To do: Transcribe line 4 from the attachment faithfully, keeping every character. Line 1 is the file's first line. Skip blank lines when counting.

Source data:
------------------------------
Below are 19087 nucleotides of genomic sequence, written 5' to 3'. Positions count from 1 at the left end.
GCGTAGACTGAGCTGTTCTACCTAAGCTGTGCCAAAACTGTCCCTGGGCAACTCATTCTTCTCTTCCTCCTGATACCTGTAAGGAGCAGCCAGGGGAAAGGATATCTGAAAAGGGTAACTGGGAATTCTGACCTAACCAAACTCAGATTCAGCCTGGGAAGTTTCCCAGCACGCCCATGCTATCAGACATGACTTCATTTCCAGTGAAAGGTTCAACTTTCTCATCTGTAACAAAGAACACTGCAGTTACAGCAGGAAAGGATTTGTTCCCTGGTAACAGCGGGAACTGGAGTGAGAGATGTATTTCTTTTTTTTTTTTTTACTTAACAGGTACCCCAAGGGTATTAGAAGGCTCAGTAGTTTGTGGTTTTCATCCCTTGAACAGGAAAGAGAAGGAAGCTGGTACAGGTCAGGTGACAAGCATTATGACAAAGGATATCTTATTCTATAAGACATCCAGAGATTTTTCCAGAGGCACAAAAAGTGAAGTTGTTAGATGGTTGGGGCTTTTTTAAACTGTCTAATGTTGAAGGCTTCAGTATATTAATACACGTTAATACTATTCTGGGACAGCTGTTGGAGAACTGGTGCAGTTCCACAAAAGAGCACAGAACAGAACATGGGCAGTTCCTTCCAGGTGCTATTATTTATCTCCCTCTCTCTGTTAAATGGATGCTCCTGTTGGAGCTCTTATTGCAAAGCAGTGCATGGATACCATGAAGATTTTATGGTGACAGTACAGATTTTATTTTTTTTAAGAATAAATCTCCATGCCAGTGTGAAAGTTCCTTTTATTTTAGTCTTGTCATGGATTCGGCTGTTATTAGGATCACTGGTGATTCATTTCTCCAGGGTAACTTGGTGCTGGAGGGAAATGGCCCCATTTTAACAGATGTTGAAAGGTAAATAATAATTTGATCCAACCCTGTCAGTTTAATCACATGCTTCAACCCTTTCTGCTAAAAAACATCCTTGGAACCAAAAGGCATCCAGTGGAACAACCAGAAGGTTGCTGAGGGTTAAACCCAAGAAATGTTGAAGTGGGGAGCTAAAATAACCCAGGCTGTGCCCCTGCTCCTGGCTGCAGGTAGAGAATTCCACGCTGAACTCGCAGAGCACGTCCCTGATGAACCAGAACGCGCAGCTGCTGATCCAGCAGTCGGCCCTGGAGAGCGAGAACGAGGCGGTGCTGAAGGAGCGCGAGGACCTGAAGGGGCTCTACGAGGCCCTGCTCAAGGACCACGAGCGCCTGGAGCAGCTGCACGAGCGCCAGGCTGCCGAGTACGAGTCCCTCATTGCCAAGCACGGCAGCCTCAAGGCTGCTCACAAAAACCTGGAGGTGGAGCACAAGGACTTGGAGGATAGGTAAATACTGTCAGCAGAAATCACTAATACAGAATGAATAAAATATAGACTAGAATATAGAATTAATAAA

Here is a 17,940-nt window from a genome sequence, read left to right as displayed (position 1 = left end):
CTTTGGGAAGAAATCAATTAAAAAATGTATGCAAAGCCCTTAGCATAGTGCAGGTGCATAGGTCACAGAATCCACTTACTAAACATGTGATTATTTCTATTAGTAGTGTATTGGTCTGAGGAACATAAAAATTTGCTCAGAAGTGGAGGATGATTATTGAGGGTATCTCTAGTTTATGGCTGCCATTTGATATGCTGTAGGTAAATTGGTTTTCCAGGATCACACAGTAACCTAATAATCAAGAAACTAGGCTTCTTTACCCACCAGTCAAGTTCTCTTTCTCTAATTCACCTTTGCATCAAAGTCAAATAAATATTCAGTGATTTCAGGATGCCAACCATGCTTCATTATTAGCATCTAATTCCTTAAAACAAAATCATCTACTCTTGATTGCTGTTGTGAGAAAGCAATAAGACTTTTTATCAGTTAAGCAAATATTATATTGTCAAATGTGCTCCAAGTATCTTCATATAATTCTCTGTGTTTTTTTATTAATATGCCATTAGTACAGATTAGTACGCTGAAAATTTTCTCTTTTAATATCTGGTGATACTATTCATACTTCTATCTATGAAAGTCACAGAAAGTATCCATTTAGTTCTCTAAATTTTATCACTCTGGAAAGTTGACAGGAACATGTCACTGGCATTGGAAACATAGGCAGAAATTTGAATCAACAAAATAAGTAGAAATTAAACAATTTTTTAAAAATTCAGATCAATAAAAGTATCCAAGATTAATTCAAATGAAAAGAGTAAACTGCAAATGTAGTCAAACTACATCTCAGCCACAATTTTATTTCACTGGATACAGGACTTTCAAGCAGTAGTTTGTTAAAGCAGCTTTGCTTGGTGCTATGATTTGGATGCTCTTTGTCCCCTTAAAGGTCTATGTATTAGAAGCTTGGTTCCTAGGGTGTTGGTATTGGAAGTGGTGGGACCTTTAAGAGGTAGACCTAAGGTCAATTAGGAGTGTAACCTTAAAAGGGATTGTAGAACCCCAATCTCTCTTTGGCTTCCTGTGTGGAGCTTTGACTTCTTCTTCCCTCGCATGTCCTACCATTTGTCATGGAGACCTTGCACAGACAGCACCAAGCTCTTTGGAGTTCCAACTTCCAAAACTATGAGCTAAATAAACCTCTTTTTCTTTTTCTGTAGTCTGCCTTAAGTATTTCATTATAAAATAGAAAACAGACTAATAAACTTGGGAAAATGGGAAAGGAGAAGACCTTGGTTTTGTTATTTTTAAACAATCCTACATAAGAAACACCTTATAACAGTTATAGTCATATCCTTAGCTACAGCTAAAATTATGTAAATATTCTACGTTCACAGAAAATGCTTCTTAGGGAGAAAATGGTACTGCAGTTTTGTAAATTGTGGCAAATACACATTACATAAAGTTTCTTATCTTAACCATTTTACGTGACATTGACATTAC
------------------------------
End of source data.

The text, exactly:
CTTTGGGAAGAAATCAATTAAAAAATGTATGCAAAGCCCTTAGCATAGTGCAGGTGCATAGGTCACAGAATCCACTTACTAAACATGTGATTATTTCTATTAGTAGTGTATTGGTCTGAGGAACATAAAAATTTGCTCAGAAGTGGAGGATGATTATTGAGGGTATCTCTAGTTTATGGCTGCCATTTGATATGCTGTAGGTAAATTGGTTTTCCAGGATCACACAGTAACCTAATAATCAAGAAACTAGGCTTCTTTACCCACCAGTCAAGTTCTCTTTCTCTAATTCACCTTTGCATCAAAGTCAAATAAATATTCAGTGATTTCAGGATGCCAACCATGCTTCATTATTAGCATCTAATTCCTTAAAACAAAATCATCTACTCTTGATTGCTGTTGTGAGAAAGCAATAAGACTTTTTATCAGTTAAGCAAATATTATATTGTCAAATGTGCTCCAAGTATCTTCATATAATTCTCTGTGTTTTTTTATTAATATGCCATTAGTACAGATTAGTACGCTGAAAATTTTCTCTTTTAATATCTGGTGATACTATTCATACTTCTATCTATGAAAGTCACAGAAAGTATCCATTTAGTTCTCTAAATTTTATCACTCTGGAAAGTTGACAGGAACATGTCACTGGCATTGGAAACATAGGCAGAAATTTGAATCAACAAAATAAGTAGAAATTAAACAATTTTTTAAAAATTCAGATCAATAAAAGTATCCAAGATTAATTCAAATGAAAAGAGTAAACTGCAAATGTAGTCAAACTACATCTCAGCCACAATTTTATTTCACTGGATACAGGACTTTCAAGCAGTAGTTTGTTAAAGCAGCTTTGCTTGGTGCTATGATTTGGATGCTCTTTGTCCCCTTAAAGGTCTATGTATTAGAAGCTTGGTTCCTAGGGTGTTGGTATTGGAAGTGGTGGGACCTTTAAGAGGTAGACCTAAGGTCAATTAGGAGTGTAACCTTAAAAGGGATTGTAGAACCCCAATCTCTCTTTGGCTTCCTGTGTGGAGCTTTGACTTCTTCTTCCCTCGCATGTCCTACCATTTGTCATGGAGACCTTGCACAGACAGCACCAAGCTCTTTGGAGTTCCAACTTCCAAAACTATGAGCTAAATAAACCTCTTTTTCTTTTTCTGTAGTCTGCCTTAAGTATTTCATTATAAAATAGAAAACAGACTAATAAACTTGGGAAAATGGGAAAGGAGAAGACCTTGGTTTTGTTATTTTTAAACAATCCTACATAAGAAACACCTTATAACAGTTATAGTCATATCCTTAGCTACAGCTAAAATTATGTAAATATTCTACGTTCACAGAAAATGCTTCTTAGGGAGAAAATGGTACTGCAGTTTTGTAAATTGTGGCAAATACACATTACATAAAGTTTCTTATCTTAACCATTTTACGTGACATTGACATTAC